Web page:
Science.gov

Sample records for 3d kinematic study

  1. A 3D kinematic study of the northern ejecta `jet' of the Crab nebula

    NASA Astrophysics Data System (ADS)

    Black, Christine S.; Fesen, Robert A.

    2015-03-01

    We present moderate resolution [O III] λλ4959, 5007 line emission spectra of the Crab nebula's northern ejecta jet. These data along with an [O III] image of the Crab nebula were used to build three-dimensional kinematic maps of the jet and adjacent remnant nebulosity to better understand the jet's properties and thus its likely origin. We find the jet's systemic velocity to be +170 ± 15 km s-1 with radial velocities ranging from -190 to +480 km s-1. Our data indicate that the jet consists of thin filamentary walls (Vexp ≃ 40-75 km s-1), is virtually hollow in [O III] emission, and elliptical and funnel-like in shape rather than a straight cylindrical tube as previously thought. Examination of the Crab's 3D filamentary structure along the jet's base reveals a large and nearly emission-free opening in the remnant's thick outer ejecta shell. The jet's blueshifted and redshifted sides are surprisingly well defined and, like the jet's sharp western limb, appear radially aligned with the remnant's centre of expansion. These alignments, along with the opening in the nebula at the jet's base and proper motions indicating an expansion age in line with the 1054 supernova event, suggest a direct connection between the jet's formation and the Crab's radial expansion. While our analysis supports the scenario that the jet may simply represent the highest velocity material of the remnant's N-S bipolar expansion, the nature of this expansion asymmetry remains unclear.

  2. A 2D 3D registration with low dose radiographic system for in vivo kinematic studies.

    PubMed

    Jerbi, T; Burdin, V; Stindel, E; Roux, C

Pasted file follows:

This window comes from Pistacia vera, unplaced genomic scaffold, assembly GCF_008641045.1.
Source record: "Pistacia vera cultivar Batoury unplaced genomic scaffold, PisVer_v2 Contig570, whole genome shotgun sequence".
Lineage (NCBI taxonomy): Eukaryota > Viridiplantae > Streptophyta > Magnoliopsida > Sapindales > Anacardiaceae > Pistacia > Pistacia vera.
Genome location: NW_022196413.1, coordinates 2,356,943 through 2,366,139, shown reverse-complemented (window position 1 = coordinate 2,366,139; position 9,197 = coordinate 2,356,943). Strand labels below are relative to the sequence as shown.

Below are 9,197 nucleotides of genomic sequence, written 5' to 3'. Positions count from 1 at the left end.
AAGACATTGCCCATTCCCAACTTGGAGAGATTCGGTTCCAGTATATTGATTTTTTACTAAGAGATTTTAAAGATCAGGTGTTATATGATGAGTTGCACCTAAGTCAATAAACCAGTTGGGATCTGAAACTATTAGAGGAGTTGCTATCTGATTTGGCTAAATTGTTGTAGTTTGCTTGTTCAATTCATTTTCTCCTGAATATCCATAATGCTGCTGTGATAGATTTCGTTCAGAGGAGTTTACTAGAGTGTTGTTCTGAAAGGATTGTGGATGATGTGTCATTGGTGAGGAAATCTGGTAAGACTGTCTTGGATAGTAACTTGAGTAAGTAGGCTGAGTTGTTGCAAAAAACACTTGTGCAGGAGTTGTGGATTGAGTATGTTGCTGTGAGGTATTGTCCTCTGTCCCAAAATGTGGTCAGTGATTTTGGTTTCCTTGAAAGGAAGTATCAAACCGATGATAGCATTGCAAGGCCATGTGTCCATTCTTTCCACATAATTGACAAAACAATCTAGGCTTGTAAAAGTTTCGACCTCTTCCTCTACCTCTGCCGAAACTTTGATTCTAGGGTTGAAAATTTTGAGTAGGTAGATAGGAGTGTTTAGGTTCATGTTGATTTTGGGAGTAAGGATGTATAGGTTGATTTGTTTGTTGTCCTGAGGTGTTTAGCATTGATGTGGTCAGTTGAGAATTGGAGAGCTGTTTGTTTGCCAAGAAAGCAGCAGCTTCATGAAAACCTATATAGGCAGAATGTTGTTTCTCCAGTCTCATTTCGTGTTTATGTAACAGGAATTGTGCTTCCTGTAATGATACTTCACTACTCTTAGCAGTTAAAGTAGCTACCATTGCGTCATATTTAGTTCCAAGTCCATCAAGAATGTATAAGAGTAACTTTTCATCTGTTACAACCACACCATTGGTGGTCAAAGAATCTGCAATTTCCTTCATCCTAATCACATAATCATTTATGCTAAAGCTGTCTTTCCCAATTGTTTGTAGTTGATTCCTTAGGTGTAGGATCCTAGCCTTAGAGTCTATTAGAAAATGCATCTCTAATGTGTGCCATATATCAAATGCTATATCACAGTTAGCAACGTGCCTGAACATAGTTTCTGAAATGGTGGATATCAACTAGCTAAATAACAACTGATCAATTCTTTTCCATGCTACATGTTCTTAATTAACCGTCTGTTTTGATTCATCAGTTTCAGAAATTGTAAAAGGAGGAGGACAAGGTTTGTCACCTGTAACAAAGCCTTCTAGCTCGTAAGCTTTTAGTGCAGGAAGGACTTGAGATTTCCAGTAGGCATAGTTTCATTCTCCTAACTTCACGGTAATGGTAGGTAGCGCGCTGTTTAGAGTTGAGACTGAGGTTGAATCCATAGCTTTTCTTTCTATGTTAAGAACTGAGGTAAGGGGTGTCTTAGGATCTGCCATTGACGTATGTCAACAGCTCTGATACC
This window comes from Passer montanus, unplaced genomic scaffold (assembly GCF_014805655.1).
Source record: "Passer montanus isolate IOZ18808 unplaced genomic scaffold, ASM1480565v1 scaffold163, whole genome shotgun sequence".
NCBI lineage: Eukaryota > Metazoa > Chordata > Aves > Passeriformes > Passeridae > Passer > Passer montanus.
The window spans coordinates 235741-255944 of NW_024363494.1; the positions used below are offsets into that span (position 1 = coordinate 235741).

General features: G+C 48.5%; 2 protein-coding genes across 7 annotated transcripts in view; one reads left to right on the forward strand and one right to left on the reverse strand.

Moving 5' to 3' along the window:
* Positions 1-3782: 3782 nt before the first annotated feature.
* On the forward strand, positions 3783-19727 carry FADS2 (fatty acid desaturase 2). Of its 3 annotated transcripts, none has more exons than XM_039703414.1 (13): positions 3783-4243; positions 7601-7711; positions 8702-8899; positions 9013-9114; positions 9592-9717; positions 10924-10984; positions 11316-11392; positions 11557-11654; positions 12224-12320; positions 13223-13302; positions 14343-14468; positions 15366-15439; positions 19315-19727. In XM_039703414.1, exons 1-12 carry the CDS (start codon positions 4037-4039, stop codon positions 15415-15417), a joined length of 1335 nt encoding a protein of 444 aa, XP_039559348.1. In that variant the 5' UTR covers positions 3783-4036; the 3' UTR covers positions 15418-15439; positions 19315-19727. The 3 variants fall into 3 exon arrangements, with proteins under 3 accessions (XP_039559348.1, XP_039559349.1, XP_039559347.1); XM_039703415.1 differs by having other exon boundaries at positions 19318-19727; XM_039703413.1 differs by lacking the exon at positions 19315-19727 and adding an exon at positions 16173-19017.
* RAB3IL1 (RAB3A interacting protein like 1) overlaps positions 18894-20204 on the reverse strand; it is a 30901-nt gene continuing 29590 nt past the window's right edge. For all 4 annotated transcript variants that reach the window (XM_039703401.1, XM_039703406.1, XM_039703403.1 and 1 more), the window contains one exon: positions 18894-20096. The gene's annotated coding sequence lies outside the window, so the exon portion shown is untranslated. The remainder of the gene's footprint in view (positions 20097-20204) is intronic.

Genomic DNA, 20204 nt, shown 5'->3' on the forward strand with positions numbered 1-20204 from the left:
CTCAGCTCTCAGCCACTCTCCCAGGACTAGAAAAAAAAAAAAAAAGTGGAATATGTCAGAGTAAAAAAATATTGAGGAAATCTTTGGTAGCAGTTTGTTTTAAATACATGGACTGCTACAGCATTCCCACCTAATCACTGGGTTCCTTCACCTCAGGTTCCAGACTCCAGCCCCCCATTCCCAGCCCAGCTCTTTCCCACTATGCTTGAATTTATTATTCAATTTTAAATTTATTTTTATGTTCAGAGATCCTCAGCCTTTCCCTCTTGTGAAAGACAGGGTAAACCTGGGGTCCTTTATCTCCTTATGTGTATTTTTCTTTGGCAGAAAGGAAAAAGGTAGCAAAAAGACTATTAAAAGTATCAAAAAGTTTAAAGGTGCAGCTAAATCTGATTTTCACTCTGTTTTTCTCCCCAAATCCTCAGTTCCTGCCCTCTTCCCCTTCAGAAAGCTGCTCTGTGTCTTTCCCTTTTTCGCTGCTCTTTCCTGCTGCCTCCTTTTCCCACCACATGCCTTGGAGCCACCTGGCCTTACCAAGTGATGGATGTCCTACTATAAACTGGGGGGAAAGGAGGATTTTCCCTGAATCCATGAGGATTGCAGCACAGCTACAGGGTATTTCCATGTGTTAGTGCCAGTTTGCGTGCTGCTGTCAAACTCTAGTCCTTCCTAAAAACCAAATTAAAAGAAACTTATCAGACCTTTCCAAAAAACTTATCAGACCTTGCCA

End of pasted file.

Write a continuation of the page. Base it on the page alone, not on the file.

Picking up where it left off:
2011-01-01

    The knowledge of the poses and the positions of the knee bones and prostheses is of a great interest in the orthopedic and biomechanical applications. In this context, we use an ultra low dose bi-planar radiographic system called EOS to acquire two radiographs of the studied bones in each position. In this paper, we develop a new method for 2D 3D registration based on the frequency domain to determine the poses and the positions during quasi static motion analysis for healthy and prosthetic knees. Data of two healthy knees and four knees with unicompartimental prosthesis performing three different poses (full extension, 30° and 60° of flexion) were used in this work. The results we obtained are in concordance with the clinical accuracy and with the accuracy reported in other previous studies.

  3. Study of human body: Kinematics and kinetics of a martial arts (Silat) performers using 3D-motion capture

    NASA Astrophysics Data System (ADS)

    Soh, Ahmad Afiq Sabqi Awang; Jafri, Mohd Zubir Mat; Azraai, Nur Zaidi

    2015-04-01

    The Interest in this studies of human kinematics goes back very far in human history drove by curiosity or need for the understanding the complexity of human body motion. To find new and accurate information about the human movement as the advance computing technology became available for human movement that can perform. Martial arts (silat) were chose and multiple type of movement was studied. This project has done by using cutting-edge technology which is 3D motion capture to characterize and to measure the motion done by the performers of martial arts (silat). The camera will detect the markers (infrared reflection by the marker) around the performer body (total of 24 markers) and will show as dot in the computer software. The markers detected were analyzing using kinematic kinetic approach and time as reference. A graph of velocity, acceleration and position at time,t (seconds) of each marker was plot. Then from the information obtain, more parameters were determined such as work done, momentum, center of mass of a body using mathematical approach. This data can be used for development of the effectiveness movement in martial arts which is contributed to the people in arts. More future works can be implemented from this project such as analysis of a martial arts competition.

  4. Stumbling reactions during perturbed walking: Neuromuscular reflex activity and 3-D kinematics of the trunk - A pilot study.

    PubMed

    Müller, Juliane; Müller, Steffen; Engel, Tilman; Reschke, Antje; Baur, Heiner; Mayer, Frank

    2016-04-11